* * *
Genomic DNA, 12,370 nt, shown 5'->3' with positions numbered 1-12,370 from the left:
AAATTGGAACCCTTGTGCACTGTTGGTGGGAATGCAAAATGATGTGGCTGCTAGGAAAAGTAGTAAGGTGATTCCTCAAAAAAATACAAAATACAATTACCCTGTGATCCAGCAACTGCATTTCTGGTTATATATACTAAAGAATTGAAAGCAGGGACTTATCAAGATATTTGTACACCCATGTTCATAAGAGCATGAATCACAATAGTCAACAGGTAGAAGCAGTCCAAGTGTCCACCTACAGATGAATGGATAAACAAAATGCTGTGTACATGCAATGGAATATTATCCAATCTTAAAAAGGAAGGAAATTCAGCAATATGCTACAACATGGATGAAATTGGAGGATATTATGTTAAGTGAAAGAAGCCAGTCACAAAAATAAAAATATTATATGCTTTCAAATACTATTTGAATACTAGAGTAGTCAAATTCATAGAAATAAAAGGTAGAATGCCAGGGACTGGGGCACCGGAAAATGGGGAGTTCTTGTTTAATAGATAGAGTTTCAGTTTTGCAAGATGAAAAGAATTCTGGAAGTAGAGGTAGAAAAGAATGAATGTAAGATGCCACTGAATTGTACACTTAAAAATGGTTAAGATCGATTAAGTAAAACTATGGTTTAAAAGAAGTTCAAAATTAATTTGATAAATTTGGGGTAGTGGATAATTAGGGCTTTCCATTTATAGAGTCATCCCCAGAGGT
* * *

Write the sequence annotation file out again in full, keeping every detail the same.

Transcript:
Genomic DNA, 12,370 nt, shown 5'->3' with positions numbered 1-12,370 from the left:
AAATTGGAACCCTTGTGCACTGTTGGTGGGAATGCAAAATGATGTGGCTGCTAGGAAAAGTAGTAAGGTGATTCCTCAAAAAAATACAAAATACAATTACCCTGTGATCCAGCAACTGCATTTCTGGTTATATATACTAAAGAATTGAAAGCAGGGACTTATCAAGATATTTGTACACCCATGTTCATAAGAGCATGAATCACAATAGTCAACAGGTAGAAGCAGTCCAAGTGTCCACCTACAGATGAATGGATAAACAAAATGCTGTGTACATGCAATGGAATATTATCCAATCTTAAAAAGGAAGGAAATTCAGCAATATGCTACAACATGGATGAAATTGGAGGATATTATGTTAAGTGAAAGAAGCCAGTCACAAAAATAAAAATATTATATGCTTTCAAATACTATTTGAATACTAGAGTAGTCAAATTCATAGAAATAAAAGGTAGAATGCCAGGGACTGGGGCACCGGAAAATGGGGAGTTCTTGTTTAATAGATAGAGTTTCAGTTTTGCAAGATGAAAAGAATTCTGGAAGTAGAGGTAGAAAAGAATGAATGTAAGATGCCACTGAATTGTACACTTAAAAATGGTTAAGATCGATTAAGTAAAACTATGGTTTAAAAGAAGTTCAAAATTAATTTGATAAATTTGGGGTAGTGGATAATTAGGGCTTTCCATTTATAGAGTCATCCCCAGAGGT